Tongues

I am sitting here eating a snack (crackers and grape tomatoes) and attempting to write about snacks. I am challenged by the word for some reason. As a start I went ahead and googled it. I got the standard definition of “a small amount of food eaten between meals” and that morsel of information didn’t really get me anywhere. I found a link to the Urban Dictionary and immediately things became a lot more interesting. The direction the word snack takes on in slang is not what I want to write about in my blog. Hint, hint!

Looking at all the different colloquial and slang meanings of the word I started thinking about language. My native tongue is Swiss German, which a very heavy dialect of “regular” German and it is only spoken. As a Swiss German child you have to learn a whole new language by the time you start school, speaking and writing. It isn’t as bad as it sounds though, most TV programs are in “regular” German and it is therefore already wired into your brain.

Swiss German on its own has a bazillion dialects that often vary from town to town. It is a fascinating language to say the least. When I say Swiss German is only spoken, I mean that there are no grammatical or spelling rules for Swiss German, you simply write it all the way you feel it in your gut and what how it sounds like to you. Let’s take the word “I” for example. I write it as “Ig”, my cousin “Ech”, my friend “Ich”, my Dad “Eg”. And it all means the same thing. Are you spellbound yet?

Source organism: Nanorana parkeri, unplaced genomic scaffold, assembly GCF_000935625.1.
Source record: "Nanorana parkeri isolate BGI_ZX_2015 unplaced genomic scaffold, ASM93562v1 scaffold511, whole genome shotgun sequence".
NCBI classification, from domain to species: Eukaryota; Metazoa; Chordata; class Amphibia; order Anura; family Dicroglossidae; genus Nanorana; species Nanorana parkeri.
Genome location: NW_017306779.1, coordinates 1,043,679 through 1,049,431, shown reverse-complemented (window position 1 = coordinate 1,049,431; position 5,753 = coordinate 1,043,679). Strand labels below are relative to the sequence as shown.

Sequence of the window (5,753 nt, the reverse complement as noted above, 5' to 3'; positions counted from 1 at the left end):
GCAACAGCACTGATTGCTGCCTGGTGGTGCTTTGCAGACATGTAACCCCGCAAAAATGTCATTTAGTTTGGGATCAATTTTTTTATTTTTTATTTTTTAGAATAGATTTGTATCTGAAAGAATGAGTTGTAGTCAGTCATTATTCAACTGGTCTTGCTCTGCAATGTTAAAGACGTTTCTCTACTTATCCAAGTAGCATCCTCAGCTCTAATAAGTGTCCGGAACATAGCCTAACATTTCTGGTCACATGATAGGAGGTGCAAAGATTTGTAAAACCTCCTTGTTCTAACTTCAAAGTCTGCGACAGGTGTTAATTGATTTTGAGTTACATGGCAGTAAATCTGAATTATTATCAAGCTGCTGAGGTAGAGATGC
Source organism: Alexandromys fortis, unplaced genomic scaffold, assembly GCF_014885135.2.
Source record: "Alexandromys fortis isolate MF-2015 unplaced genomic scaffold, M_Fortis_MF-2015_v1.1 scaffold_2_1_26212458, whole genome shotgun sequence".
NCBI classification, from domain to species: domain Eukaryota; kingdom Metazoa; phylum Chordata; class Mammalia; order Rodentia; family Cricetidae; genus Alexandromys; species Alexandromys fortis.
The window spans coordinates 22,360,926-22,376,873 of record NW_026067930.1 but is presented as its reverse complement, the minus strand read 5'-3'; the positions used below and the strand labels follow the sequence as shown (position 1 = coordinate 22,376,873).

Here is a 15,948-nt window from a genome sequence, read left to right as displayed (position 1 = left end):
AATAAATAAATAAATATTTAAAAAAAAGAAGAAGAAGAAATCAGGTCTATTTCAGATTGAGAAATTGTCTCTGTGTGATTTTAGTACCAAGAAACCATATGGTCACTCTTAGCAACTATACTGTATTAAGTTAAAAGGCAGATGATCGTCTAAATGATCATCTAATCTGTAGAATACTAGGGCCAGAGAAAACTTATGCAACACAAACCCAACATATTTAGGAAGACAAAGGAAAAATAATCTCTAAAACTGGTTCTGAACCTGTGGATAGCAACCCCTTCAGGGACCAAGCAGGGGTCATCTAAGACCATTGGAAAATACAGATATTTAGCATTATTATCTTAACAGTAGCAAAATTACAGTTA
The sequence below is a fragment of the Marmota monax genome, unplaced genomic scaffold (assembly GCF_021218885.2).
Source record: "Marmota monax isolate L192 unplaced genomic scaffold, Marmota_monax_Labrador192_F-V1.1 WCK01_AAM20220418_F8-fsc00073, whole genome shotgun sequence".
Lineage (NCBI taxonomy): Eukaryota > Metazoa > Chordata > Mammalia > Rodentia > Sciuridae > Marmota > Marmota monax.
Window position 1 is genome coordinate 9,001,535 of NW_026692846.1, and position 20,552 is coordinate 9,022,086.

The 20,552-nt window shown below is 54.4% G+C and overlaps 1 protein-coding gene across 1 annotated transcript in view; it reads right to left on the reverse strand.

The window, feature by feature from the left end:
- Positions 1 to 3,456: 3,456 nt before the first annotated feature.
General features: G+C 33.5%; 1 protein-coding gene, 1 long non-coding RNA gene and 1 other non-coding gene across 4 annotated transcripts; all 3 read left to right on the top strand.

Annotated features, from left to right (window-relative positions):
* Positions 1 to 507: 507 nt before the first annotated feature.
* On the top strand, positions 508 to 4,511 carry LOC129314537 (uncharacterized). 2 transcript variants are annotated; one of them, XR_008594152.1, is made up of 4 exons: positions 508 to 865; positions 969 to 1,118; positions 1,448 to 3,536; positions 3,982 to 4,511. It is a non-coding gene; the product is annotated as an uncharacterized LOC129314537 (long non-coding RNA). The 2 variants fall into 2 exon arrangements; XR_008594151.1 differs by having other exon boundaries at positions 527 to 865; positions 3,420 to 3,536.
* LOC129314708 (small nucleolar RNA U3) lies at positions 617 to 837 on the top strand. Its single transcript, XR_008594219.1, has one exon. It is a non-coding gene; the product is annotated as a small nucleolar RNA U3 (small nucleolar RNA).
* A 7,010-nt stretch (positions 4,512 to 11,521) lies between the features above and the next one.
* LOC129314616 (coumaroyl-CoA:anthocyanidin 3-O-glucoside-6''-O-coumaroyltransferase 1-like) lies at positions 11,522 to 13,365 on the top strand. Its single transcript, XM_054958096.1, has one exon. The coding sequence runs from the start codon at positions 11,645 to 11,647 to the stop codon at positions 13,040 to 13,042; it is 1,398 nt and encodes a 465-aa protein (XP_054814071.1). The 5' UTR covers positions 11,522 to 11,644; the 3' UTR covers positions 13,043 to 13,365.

As a child I never much thought about my language, it wasn’t until I moved to the States and started speaking English as my everyday language, that I realized how special my native tongue really is. I would hear it on the street in Los Angeles sometimes when tourists passed me by and then start rolling the words around in my mouth and my head and not seldom laugh out loud. Swiss German is a hilarious language!

I have now been speaking English as my everyday language for almost 18 years, yet I still speak Swiss German without any major issues. And I am proud of my language! I may have a few hiccups the first few days being in Switzerland, mostly with not so common words. But once the Swiss flood gates in my brain open, there is no stopping me.

Mir gfaut mis Schwizerdütsch, und verlehre wird is nie! (I love my Swiss German and will never lose it!)

Snack

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